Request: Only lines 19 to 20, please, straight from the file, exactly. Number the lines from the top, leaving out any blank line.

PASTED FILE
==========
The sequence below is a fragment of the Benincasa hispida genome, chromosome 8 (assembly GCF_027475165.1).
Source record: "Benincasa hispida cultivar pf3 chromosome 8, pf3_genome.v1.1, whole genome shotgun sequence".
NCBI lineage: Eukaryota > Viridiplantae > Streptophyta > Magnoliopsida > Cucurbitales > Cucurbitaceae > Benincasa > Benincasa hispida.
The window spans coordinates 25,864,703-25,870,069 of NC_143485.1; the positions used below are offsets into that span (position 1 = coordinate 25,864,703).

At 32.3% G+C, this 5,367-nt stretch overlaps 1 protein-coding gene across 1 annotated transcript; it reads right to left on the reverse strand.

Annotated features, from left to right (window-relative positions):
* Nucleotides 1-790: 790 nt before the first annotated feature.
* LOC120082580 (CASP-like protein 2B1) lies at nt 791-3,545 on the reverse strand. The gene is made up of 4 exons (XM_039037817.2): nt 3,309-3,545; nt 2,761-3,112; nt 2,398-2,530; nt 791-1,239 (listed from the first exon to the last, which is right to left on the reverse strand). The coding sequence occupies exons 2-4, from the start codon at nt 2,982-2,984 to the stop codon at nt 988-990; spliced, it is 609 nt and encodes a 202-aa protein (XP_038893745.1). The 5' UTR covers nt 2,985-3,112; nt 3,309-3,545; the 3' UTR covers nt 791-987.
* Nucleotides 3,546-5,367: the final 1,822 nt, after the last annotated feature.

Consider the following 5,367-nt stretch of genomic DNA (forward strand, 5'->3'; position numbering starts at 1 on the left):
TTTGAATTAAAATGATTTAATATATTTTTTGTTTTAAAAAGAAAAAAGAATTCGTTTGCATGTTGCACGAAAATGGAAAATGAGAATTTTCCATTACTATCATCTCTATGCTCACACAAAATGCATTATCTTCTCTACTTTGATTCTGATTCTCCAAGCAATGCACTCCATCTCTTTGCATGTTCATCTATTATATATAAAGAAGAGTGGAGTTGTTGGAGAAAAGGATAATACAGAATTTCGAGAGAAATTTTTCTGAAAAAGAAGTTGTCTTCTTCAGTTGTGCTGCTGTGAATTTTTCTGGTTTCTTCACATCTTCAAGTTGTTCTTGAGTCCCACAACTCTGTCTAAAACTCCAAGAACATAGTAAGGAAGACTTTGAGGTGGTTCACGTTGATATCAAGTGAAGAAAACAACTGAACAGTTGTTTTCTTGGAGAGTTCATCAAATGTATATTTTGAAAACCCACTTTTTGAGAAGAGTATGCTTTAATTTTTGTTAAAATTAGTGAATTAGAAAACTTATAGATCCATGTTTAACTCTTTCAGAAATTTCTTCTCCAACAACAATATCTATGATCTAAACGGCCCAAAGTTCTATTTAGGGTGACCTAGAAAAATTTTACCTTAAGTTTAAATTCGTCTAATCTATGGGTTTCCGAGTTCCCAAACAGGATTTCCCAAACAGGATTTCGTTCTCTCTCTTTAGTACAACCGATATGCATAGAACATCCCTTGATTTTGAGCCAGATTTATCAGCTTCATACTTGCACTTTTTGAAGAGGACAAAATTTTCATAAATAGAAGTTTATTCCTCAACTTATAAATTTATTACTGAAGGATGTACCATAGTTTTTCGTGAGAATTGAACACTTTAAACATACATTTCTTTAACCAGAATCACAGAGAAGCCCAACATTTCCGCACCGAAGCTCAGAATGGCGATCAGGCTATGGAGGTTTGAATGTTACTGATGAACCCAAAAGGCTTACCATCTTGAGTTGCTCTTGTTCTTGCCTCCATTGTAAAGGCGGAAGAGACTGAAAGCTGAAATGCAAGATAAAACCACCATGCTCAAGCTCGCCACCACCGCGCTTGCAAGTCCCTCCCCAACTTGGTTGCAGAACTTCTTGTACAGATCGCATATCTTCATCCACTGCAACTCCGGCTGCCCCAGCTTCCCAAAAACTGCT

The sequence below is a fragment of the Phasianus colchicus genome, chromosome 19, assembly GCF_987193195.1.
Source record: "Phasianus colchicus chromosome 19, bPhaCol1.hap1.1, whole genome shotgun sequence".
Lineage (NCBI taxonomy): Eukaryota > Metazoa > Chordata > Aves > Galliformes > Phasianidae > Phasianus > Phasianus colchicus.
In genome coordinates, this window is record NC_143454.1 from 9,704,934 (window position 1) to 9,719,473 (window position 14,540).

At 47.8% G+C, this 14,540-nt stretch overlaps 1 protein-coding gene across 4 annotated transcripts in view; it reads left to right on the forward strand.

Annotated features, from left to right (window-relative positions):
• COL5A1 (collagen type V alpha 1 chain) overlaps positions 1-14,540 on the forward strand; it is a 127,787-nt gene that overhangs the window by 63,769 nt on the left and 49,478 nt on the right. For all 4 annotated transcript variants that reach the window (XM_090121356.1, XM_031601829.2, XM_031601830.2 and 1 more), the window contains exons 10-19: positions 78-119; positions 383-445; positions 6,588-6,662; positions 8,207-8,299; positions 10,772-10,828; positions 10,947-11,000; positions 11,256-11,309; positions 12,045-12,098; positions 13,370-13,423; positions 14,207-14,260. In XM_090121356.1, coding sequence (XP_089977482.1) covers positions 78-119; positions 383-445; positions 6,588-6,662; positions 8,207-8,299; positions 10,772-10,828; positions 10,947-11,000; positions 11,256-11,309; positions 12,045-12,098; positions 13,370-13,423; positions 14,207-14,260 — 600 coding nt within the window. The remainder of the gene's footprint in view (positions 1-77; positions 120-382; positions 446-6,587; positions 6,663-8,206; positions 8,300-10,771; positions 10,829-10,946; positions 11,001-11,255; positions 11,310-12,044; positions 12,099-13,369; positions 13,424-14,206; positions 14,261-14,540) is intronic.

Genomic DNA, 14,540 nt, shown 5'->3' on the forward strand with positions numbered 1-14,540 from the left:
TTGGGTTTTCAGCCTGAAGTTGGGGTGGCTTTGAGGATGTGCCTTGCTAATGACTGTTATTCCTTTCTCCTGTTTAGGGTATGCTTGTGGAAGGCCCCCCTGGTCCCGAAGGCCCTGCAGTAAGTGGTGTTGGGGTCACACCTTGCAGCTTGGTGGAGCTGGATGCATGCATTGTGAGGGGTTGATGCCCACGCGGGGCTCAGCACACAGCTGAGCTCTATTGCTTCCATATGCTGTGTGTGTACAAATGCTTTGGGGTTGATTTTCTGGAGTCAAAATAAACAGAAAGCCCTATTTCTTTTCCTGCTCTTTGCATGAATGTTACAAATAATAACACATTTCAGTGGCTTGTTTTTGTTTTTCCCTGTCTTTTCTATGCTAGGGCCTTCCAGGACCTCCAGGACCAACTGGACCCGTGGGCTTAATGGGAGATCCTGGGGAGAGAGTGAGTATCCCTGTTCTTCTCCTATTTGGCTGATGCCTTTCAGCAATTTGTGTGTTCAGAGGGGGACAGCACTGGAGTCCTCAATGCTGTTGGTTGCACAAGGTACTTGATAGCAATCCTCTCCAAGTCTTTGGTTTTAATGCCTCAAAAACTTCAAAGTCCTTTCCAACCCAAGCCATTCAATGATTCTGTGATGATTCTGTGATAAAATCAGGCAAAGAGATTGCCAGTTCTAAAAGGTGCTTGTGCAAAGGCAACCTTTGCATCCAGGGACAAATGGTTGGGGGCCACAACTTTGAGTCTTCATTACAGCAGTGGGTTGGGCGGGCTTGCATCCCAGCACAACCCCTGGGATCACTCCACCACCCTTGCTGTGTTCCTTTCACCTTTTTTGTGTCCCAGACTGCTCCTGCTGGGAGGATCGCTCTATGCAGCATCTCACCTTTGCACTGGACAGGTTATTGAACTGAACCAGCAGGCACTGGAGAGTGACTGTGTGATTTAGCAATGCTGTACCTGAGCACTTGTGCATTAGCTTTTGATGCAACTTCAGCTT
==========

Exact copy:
Genomic DNA, 14,540 nt, shown 5'->3' on the forward strand with positions numbered 1-14,540 from the left:
TTGGGTTTTCAGCCTGAAGTTGGGGTGGCTTTGAGGATGTGCCTTGCTAATGACTGTTATTCCTTTCTCCTGTTTAGGGTATGCTTGTGGAAGGCCCCCCTGGTCCCGAAGGCCCTGCAGTAAGTGGTGTTGGGGTCACACCTTGCAGCTTGGTGGAGCTGGATGCATGCATTGTGAGGGGTTGATGCCCACGCGGGGCTCAGCACACAGCTGAGCTCTATTGCTTCCATATGCTGTGTGTGTACAAATGCTTTGGGGTTGATTTTCTGGAGTCAAAATAAACAGAAAGCCCTATTTCTTTTCCTGCTCTTTGCATGAATGTTACAAATAATAACACATTTCAGTGGCTTGTTTTTGTTTTTCCCTGTCTTTTCTATGCTAGGGCCTTCCAGGACCTCCAGGACCAACTGGACCCGTGGGCTTAATGGGAGATCCTGGGGAGAGAGTGAGTATCCCTGTTCTTCTCCTATTTGGCTGATGCCTTTCAGCAATTTGTGTGTTCAGAGGGGGACAGCACTGGAGTCCTCAATGCTGTTGGTTGCACAAGGTACTTGATAGCAATCCTCTCCAAGTCTTTGGTTTTAATGCCTCAAAAACTTCAAAGTCCTTTCCAACCCAAGCCATTCAATGATTCTGTGATGATTCTGTGATAAAATCAGGCAAAGAGATTGCCAGTTCTAAAAGGTGCTTGTGCAAAGGCAACCTTTGCATCCAGGGACAAATGGTTGGGGGCCACAACTTTGAGTCTTCATTACAGCAGTGGGTTGGGCGGGCTTGCATCCCAGCACAACCCCTGGGATCACTCCACCACCCTTGCTGTGTTCCTTTCACCTTTTTTGTGTCCCAGACTGCTCCTGCTGGGAGGATCGCTCTATGCAGCATCTCACCTTTGCACTGGACAGGTTATTGAACTGAACCAGCAGGCACTGGAGAGTGACTGTGTGATTTAGCAATGCTGTACCTGAGCACTTGTGCATTAGCTTTTGATGCAACTTCAGCTT